Body of lonely Swedish patient forgotten for days

A deceased patient who had no relatives was left in a room for days at the Örebro University Hospital before staff realized the body was still there.

Body of lonely Swedish patient forgotten for days

The patient died soon after being admitted to the intensive care unit in late May.

Hospital staff put the body in a room where friends and relatives can go to say their final goodbyes. But the patient had no relatives and staff simply forgot the body was in the room – until five days later when another deceased patient was brought in.

In that period, nobody had come to say their goodbyes to the dead patient.

“What happened is terribly unfortunate and the fact that the patient lacked relatives is a factor but it still should not happen,” Anders Nydahl, head of the hospital’s anesthetics and intensive care unit, told local newspaper Nerikes Allehanda (NA).

“I have worked here for 37 years and this has never happened before,” he added.

Normally, a deceased patient should only stay in the room for up to six hours and then be brought to the pathologist.

“Things happen to the body and had the room temperature been higher the consequences would have been worse. In this case not much had happened to the body,” said Nydahl.

The hospital launched a review to try to find out what went wrong. The ward has since improved its routines to prevent a similar incident from happening in the future, it said.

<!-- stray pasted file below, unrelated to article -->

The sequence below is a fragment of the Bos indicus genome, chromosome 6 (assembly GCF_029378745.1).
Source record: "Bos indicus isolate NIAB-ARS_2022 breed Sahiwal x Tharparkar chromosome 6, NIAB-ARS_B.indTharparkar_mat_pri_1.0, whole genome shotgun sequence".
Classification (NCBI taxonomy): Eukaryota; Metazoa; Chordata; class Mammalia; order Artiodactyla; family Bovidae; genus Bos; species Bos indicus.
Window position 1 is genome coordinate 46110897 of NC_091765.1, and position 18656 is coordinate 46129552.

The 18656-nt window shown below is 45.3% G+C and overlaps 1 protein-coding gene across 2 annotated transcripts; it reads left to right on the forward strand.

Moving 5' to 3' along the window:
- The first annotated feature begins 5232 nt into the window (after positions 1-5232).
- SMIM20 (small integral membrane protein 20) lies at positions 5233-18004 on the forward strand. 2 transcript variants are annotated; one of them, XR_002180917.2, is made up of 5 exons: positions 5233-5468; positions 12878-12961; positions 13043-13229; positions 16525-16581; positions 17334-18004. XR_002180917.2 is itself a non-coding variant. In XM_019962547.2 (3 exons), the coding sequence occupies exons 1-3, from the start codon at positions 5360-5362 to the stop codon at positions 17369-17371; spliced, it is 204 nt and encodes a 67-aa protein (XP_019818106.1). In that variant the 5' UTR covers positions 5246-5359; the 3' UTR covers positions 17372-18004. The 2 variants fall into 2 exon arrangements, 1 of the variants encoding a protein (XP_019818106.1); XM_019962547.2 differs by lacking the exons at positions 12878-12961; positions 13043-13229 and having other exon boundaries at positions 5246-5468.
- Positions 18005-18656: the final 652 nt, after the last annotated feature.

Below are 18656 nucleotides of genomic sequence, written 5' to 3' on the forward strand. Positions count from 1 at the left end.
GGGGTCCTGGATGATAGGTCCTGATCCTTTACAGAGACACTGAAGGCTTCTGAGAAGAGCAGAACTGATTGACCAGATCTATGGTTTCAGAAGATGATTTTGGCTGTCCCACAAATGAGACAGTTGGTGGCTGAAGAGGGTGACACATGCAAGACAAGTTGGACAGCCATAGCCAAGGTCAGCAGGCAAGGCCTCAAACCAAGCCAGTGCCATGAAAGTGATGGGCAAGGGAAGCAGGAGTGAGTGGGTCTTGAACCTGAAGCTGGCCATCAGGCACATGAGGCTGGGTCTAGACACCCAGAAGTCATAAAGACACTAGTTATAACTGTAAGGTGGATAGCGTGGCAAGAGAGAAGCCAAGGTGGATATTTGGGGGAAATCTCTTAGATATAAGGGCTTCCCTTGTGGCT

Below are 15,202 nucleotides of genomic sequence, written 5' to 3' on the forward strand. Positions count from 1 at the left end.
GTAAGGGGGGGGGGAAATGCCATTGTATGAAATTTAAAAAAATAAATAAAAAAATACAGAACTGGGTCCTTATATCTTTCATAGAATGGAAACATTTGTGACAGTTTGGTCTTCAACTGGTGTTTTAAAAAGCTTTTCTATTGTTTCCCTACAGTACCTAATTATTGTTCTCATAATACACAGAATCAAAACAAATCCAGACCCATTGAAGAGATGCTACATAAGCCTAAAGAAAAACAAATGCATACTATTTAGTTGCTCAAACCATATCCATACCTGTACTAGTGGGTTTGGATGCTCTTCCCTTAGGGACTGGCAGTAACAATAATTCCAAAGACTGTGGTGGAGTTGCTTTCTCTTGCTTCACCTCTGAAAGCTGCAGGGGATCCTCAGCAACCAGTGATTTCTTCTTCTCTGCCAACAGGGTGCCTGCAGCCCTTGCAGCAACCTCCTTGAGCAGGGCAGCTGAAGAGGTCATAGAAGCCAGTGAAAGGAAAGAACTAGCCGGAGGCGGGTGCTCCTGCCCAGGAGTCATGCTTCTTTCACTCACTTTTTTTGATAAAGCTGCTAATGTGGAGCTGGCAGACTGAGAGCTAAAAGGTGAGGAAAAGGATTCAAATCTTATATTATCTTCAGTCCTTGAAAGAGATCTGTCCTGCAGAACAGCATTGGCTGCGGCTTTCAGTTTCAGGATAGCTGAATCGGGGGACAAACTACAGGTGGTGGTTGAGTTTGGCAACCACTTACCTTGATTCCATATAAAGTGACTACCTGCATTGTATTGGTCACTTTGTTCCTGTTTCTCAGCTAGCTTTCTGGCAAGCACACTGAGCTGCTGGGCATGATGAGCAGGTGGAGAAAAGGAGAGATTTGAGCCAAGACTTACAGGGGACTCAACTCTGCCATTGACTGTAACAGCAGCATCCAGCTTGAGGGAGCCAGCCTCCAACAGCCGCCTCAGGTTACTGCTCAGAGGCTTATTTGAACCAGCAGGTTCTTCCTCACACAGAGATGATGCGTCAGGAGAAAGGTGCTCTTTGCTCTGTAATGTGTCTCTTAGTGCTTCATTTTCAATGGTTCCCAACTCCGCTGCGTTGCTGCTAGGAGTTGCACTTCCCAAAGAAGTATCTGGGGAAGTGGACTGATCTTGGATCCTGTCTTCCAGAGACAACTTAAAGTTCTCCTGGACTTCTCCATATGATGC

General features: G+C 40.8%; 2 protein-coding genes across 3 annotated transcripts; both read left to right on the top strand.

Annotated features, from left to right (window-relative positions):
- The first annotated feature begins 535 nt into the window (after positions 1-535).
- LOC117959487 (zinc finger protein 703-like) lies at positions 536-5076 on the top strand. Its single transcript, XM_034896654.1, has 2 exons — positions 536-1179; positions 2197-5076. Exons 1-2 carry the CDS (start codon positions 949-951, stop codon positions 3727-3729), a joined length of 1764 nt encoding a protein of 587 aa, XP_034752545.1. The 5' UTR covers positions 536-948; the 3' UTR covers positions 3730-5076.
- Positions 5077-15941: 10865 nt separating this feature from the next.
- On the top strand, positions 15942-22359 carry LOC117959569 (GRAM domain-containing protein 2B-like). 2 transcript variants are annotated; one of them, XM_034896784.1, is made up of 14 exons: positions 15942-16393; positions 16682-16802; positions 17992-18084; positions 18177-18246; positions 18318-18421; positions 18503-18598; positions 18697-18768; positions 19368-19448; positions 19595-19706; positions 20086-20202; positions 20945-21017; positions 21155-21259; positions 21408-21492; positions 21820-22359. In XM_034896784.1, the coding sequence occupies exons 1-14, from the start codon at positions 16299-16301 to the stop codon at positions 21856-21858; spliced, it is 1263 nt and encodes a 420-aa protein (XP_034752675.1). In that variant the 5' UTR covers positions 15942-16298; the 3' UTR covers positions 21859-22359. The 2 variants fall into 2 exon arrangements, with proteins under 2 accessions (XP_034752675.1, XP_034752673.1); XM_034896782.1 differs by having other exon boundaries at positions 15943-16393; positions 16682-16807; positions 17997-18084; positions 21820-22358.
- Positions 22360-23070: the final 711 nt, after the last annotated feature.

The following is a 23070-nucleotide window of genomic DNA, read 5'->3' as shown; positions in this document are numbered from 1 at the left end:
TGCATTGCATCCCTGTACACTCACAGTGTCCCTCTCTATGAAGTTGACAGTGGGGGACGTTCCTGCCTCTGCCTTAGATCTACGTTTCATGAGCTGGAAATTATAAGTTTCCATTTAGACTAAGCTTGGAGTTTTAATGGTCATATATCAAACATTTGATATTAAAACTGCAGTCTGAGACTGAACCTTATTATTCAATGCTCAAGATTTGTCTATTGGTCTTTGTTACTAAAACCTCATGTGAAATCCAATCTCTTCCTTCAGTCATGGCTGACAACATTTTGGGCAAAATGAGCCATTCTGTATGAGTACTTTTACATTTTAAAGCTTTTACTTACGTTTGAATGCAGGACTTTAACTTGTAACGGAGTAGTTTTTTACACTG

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Pregnant woman died in overcrowded hospital

A Swedish hospital pressured by a lack of beds and staff coupled with a winter increase in patients has reported itself to the healthcare watchdog after a pregnant woman died in its emergency room.

Pregnant woman died in overcrowded hospital
File photo of a pregnant woman not connected to the story. Photo: Hasse Holmberg/TT

The woman complained of headache and vomiting when she visited Mölndal Hospital in western Sweden in December, reports broadcaster SVT. It was decided to let her undergo a brain scan, but because of a lack of beds in the neurology ward she had to stay in the emergency room overnight.

During the night her condition deteriorated. She was taken to the neurology ward for emergency surgery, but her life could not be saved. The hospital filed a so-called 'Lex Maria' report to the healthcare watchdog, the Health and Social Care Inspectorate, suggesting overcrowding may have been to blame.

“Inadequate level of care, possible shortcomings in the transmission of information and delayed transport could be a contributory factor to the tragic course of events,” SVT, which does not state how far ahead the woman was in her pregnancy, quoted it as saying.

The hospital does not wish to comment during the ongoing investigation, but several staff members have voiced concern over a lack of beds in non-emergency departments at the Sahlgrenska University Hospital, of which Mölndal Hospital is part.

“Patients who really need care in the other wards end up staying in the emergency room. The staff then have to try to care for them there, while caring for a continuous stream of new patients,” Karin Frank, the healthcare union representative at Mölndal Hospital, told SVT.

The Local has previously reported on other incidents of overcrowding at Swedish hospitals. In December, three families from Uppland county had to travel to Finland to give birth because there was no room for them and their specific needs in the neonatal unit of Uppsala University Hospital.

Last year a baby died when a heavily pregnant woman was turned away from an overcrowded hospital in the south of the country, while in a high-profile case in 2014, a Swedish man had to help his fiancée give birth to their baby in the back of a taxi because the family was turned away by a midwife, who said there wasn't a hospital bed available for them in all of Stockholm.